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“We Don’t Get Enough Recognition”: Francis Lewis Female Athletes Speak Out

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“We Don’t Get Enough Recognition”: Francis Lewis Female Athletes Speak Out

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The female players are on their toes as they follow the volleyball with their eyes and quickly shift position. The game speeds up, and a rally lasts for minutes as the two teams fight for the last point and victory. As the Francis Lewis Girls’ Varsity Volleyball team earn their victory they explode in cheers. Looking out to the bleachers, less than 20 people are there to witness the dramatic win.

Female athletes at Francis Lewis High School have voiced that there is an unfair trend in support and recognition of their teams. Complaints related to attention, attendance, and publicity are common amongst these athletes.

“Our team doesn’t really get people to go to our games,” said Jaiden Venute, a member of the girls’ varsity volleyball team.  “We don’t get announcements or recognition from anybody which is shown by how many people will go to our games opposed to everyone else’s.”

Venute is not alone in her opinion. 

“I feel like we don’t get enough recognition,” said Kristina Arvelo, who plays on the girls varsity basketball team. She later added, “There is also a huge difference in the amount of people that come.”

Issues with recognition are noticed with female athletes outside of Francis Lewis as well. Although there is still coverage and publicity of female sports, it is just not as much and not as often. Publicity is a big aspect of female athletes receiving less recognition and support. Along with this, male athletes’ accomplishments tend to be highlighted more often than female athletes’ in general. According to a study on the exclusion of women’s sports in televised news and highlight shows, female sports have gotten less than 10% of coverage time in relation to its total coverage time.

“You always are hearing about a famous male athlete and never a woman,” said Arvelo. “People don’t take women athletes as serious as they do men. They think they are boring.”

Stephen Tsai, who coaches the girls varsity basketball team, has also noticed more support from parents at the girls basketball games compared to the boys basketball games.

“There is definitely more viewership in the boys games than the girls,” said Tsai. “However, that is also reflected in women’s basketball in college and in the WNBA. Students may feel that they get a more athletic, exciting performance at the boys’ games. In recent years, to acknowledge the differences in play, there have even been some rule changes to try and make women’s basketball games more uptempo and exciting.”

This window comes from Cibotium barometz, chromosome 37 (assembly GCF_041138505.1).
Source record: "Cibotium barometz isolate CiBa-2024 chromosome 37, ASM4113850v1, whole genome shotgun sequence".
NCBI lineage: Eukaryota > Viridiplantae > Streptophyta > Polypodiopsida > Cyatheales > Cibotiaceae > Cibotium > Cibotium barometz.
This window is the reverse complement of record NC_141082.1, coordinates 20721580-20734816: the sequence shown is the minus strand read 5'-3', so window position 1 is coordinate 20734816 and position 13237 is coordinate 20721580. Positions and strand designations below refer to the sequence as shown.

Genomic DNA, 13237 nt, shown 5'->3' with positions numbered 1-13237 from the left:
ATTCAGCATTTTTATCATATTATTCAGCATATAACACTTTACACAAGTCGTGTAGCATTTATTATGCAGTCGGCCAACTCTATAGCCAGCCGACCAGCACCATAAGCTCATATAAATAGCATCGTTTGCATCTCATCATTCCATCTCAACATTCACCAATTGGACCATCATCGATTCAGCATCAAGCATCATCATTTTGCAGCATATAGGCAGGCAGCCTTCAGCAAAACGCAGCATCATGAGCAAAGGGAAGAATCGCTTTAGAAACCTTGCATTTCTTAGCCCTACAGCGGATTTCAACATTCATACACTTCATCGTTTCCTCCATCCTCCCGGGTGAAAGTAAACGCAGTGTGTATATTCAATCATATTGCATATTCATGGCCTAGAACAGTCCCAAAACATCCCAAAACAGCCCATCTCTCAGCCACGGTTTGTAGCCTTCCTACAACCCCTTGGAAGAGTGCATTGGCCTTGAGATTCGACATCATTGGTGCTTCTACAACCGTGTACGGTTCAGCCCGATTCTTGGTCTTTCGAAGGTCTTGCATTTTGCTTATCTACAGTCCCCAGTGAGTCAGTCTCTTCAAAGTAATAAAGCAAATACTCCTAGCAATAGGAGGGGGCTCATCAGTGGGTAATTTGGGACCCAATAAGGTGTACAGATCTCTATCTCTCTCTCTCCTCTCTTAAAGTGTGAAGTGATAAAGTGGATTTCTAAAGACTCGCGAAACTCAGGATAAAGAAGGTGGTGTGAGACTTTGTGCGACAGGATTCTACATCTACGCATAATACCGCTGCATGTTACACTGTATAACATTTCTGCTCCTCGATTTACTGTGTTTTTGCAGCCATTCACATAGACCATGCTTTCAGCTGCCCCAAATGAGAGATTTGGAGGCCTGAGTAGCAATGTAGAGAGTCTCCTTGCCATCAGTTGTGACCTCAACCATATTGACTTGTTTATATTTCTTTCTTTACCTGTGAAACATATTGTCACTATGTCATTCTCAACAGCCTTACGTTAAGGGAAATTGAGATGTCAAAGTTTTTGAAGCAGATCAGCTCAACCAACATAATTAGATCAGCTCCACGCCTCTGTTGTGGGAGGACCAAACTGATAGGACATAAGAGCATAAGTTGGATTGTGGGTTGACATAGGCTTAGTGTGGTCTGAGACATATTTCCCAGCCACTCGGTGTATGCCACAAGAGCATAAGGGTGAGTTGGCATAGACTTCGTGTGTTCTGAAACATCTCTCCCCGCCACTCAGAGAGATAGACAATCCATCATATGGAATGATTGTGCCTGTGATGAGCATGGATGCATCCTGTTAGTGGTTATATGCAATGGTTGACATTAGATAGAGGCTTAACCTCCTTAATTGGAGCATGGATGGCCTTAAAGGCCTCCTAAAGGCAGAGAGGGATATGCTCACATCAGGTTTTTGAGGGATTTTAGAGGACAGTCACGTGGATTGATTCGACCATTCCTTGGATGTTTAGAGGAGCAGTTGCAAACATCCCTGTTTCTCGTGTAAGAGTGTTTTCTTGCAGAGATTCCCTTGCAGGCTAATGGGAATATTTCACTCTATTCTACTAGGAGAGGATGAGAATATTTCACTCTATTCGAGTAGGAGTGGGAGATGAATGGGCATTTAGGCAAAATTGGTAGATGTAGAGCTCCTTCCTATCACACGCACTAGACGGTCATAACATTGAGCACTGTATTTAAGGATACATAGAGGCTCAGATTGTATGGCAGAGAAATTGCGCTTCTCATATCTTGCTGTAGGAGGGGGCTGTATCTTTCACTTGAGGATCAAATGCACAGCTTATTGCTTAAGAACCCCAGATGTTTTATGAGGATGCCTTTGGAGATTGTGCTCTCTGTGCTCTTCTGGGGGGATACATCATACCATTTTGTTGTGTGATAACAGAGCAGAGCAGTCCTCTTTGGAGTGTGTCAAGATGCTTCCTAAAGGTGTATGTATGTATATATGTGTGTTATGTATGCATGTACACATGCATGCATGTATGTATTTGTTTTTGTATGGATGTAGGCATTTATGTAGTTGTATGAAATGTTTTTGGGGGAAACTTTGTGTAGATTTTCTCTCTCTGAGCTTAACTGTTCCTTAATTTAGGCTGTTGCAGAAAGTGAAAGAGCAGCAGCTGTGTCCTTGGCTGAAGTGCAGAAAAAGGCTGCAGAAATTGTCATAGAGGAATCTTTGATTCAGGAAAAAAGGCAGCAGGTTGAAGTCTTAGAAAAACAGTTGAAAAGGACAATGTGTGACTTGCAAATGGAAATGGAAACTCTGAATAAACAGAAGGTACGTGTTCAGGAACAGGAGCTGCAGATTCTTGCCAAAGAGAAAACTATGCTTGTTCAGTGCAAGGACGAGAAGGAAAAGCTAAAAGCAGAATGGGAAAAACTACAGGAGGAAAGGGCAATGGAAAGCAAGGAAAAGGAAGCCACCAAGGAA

However, changes in rules haven’t had any drastic effects to viewership. Although games have become more exciting to watch, attendance for most female sports still remains lower than males.   

“Part of it could be that there is a stigma of sexism,” said Venute. “Students don’t really care to watch girls play because they don’t think that girls can do it as much as boys can and also because there is personal bias towards how good the game is going to be, you know? Competitions, rivalries, everyone thinks it’s better with guys.”

Female athletes put in the same amount of hours and work into their sports, especially those at Francis Lewis. Our sports teams, male and female, take the competition seriously as the goal is to win for themselves and for our school.

“Nothing is more frustrating than working really hard and not having your hard work being recognized,” said Swornim Shrestha, who is on the Girls’ Wrestling team, and Girls Junior Varsity Volleyball team. “We work just as hard as the boys, if not harder because we constantly have to prove that we are just as good as the boys. We are not only competing against other schools but also against the boys’ teams in order to be recognized.”

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“We Don’t Get Enough Recognition”: Francis Lewis Female Athletes Speak Out